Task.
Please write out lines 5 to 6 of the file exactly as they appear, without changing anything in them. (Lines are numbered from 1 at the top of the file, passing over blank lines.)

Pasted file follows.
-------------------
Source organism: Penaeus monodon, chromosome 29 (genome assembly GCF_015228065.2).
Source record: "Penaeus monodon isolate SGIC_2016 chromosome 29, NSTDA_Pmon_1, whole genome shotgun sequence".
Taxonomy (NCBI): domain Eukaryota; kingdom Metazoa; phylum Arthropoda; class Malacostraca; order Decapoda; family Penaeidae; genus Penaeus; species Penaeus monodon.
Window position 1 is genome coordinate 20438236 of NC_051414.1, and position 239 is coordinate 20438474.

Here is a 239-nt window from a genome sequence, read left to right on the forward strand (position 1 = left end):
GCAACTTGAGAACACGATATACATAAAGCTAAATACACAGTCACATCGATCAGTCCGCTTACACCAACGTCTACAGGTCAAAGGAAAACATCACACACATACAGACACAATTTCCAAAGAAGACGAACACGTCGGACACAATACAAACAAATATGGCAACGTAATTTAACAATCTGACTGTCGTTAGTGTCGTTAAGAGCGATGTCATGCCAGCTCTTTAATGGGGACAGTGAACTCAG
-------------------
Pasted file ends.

Here is a 239-nt window from a genome sequence, read left to right on the forward strand (position 1 = left end):
GCAACTTGAGAACACGATATACATAAAGCTAAATACACAGTCACATCGATCAGTCCGCTTACACCAACGTCTACAGGTCAAAGGAAAACATCACACACATACAGACACAATTTCCAAAGAAGACGAACACGTCGGACACAATACAAACAAATATGGCAACGTAATTTAACAATCTGACTGTCGTTAGTGTCGTTAAGAGCGATGTCATGCCAGCTCTTTAATGGGGACAGTGAACTCAG